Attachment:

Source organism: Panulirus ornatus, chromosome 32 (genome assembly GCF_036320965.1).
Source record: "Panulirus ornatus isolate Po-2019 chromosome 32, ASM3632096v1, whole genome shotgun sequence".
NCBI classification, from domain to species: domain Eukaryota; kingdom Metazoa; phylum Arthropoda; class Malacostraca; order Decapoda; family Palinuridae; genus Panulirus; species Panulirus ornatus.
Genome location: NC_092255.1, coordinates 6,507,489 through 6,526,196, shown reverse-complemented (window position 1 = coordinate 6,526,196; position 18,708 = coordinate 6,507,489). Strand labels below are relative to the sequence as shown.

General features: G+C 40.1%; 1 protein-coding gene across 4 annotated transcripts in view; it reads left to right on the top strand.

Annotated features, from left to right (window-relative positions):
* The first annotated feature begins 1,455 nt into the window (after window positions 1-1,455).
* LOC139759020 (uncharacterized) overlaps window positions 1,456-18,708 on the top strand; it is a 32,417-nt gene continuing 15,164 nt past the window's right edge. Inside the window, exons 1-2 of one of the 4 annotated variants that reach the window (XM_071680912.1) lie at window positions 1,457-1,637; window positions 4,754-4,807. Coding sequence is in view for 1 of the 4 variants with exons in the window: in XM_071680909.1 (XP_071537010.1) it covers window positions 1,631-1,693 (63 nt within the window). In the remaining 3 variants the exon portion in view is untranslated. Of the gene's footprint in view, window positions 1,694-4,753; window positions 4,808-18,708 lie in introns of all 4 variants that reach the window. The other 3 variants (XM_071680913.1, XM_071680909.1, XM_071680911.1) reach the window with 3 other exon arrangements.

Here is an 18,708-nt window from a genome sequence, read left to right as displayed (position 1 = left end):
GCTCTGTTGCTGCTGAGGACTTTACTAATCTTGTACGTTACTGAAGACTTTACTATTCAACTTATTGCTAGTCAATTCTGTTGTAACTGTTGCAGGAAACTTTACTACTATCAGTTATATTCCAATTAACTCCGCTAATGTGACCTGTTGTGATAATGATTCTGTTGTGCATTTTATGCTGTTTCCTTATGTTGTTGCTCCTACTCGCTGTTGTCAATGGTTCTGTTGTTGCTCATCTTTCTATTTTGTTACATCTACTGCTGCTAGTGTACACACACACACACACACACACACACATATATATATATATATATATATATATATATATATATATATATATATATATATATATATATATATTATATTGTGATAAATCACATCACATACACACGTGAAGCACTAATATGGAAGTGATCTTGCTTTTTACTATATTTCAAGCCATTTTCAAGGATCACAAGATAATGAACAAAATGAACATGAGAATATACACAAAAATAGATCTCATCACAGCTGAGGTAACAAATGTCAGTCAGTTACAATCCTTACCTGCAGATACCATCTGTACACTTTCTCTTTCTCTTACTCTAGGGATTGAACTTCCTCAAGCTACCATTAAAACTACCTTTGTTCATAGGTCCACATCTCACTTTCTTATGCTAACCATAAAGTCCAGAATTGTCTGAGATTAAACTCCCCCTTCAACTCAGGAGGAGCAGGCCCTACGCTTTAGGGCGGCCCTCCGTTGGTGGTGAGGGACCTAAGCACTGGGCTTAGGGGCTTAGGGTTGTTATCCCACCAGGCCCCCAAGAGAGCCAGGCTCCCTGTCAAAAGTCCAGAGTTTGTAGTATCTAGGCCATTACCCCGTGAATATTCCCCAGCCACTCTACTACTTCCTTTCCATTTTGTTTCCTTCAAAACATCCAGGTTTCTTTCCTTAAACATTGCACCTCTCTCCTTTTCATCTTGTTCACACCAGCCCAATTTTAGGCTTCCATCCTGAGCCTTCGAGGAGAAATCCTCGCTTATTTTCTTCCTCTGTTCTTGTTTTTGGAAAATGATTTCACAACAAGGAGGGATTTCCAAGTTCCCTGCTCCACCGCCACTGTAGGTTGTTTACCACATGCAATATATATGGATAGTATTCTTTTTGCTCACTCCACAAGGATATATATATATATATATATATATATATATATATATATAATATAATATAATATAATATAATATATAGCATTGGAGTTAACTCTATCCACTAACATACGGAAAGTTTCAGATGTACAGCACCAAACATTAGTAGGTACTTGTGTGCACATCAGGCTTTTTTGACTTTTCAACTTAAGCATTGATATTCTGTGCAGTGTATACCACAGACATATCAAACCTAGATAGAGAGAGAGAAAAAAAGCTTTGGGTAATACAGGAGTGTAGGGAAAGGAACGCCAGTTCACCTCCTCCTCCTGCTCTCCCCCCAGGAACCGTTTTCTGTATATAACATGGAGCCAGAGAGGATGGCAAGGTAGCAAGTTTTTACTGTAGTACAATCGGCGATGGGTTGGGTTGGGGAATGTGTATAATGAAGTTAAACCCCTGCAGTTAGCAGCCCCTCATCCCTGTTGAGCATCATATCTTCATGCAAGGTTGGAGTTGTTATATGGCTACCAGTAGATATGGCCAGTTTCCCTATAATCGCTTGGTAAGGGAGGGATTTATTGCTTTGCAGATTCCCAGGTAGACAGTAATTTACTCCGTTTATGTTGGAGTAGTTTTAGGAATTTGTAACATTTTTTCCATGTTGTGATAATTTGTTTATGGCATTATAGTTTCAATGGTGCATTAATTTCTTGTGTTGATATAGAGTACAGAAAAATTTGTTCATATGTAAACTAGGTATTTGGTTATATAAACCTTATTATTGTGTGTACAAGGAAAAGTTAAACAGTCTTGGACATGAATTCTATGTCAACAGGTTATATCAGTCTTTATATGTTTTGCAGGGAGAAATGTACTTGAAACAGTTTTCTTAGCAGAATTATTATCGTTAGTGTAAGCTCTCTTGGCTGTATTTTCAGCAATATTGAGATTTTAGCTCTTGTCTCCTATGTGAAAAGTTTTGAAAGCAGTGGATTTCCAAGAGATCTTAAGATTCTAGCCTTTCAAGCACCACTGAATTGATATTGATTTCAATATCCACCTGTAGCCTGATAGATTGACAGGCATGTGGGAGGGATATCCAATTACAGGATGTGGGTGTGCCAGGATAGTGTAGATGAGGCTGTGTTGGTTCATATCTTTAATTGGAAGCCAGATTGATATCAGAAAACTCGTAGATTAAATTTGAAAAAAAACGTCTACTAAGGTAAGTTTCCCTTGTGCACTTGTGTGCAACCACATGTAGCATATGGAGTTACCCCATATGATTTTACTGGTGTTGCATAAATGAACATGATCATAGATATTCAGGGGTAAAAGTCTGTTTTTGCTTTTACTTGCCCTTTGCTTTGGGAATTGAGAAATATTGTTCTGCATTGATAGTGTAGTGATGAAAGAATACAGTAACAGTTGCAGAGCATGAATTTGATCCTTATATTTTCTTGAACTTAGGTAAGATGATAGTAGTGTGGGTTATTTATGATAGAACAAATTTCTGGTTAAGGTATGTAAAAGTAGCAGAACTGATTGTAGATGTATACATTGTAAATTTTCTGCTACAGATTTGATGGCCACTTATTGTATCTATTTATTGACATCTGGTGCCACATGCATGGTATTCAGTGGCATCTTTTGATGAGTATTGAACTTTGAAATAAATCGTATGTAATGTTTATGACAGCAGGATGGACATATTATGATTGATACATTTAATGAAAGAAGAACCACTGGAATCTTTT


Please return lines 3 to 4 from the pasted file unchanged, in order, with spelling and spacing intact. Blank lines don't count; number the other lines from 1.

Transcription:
NCBI classification, from domain to species: domain Eukaryota; kingdom Metazoa; phylum Arthropoda; class Malacostraca; order Decapoda; family Palinuridae; genus Panulirus; species Panulirus ornatus.
Genome location: NC_092255.1, coordinates 6,507,489 through 6,526,196, shown reverse-complemented (window position 1 = coordinate 6,526,196; position 18,708 = coordinate 6,507,489). Strand labels below are relative to the sequence as shown.